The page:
You need to get access to capital. That means ready cash of your own for a down payment and access to financing from lending institutions to complete your purchase. Your agent can likely give you some help with the lending aspect but you will need to come up with enough for a down payment. Don’t wait until you find a property to do this. That is too late. You need to be arranging this very early in the process.

Step 4:

Give some thought to the type of property you want to invest in. Most people start with a single family house or duplex but even among those there is a wide array of choices. Townhouses vs stand alone houses; newer and more expensive property vs an older, cheaper property which may be more work; ready to rent vs fixer upper. You should also consider which neighborhoods you would like to focus on. Once again your agent can give you some pros and cons of each.

Step 5:

Start looking, and look a lot. Get a feel for what is out there and how comfortable you feel about what you are seeing. If you do not like what you are seeing perhaps you need to consider a different kind of property. This is one area where you should not let your agent’s experience guide yours. Do not get caught in the trap of letting your agent convince you that the type of properties that were right for him or her are right for you. Your agent may place a high priority on ROI and purchase cheap units in low income neighborhoods. You may have other priorities that are more important to you than just ROI. Make sure your agent knows what your priorities are so they can take you to properties that meet your criteria, not theirs.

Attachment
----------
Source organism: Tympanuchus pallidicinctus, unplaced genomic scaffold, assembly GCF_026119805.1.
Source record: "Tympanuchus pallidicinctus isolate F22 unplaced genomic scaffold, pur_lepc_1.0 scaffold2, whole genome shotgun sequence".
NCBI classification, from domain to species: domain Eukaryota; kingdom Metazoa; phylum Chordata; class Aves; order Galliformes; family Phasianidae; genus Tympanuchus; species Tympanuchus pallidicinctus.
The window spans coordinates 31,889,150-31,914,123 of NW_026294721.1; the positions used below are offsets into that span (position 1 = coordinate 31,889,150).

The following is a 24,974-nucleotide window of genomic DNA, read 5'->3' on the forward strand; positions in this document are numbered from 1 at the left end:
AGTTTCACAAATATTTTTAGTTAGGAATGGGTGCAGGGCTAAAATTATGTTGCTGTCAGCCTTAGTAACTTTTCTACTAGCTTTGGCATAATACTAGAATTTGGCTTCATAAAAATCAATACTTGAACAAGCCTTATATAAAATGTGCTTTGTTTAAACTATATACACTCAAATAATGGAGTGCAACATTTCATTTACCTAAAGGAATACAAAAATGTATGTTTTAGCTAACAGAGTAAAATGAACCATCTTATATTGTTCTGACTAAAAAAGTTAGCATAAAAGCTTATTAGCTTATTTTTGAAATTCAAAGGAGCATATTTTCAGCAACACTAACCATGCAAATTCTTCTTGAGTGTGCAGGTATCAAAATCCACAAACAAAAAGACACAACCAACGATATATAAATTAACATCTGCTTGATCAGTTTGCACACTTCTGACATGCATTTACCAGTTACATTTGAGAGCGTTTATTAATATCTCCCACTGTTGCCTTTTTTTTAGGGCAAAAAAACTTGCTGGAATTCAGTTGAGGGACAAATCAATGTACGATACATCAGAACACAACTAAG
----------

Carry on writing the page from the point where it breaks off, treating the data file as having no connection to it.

Step 6:

While you are looking you need to be thinking about whether or not you want to manage these properties yourself or hire a management company. As you see properties you may start to see more work than you planned and a management company might be a good way to mitigate that for you. Don’t let what you see scare you away from real estate investing. If the thought of dealing with tenants and repairs scares you or you feel you just don’t have the skills to perform those tasks then hire a management company. That is what they are for. Literally tens of thousands of people use third party management for their real estate investments. If you want to hire a management company it is important to begin searching for and interviewing management companies early in the process. This will become a critical choice for you so do not take it lightly. Choosing poorly here will impact all of your rental properties. Your agent can once again give you some advice on management companies.

Step 7:

You want to be checking on rental rates for comparable properties in areas that you are looking to see what type of rents you can reasonably get. You then need to run some numbers with typical expenses to ensure the properties you are looking at will make for a good financial investment. Running numbers is a critical step to narrow down properties. No matter how much you prefer one property to another if the financial numbers do not work on a property you must not purchase it. Once again your agent can give you some typical expected rents and some typical expenses.

Step 8:

After you have done all that legwork and have looked long enough to find some properties that make for a good investment comes the last and often most difficult step of all. Buy something!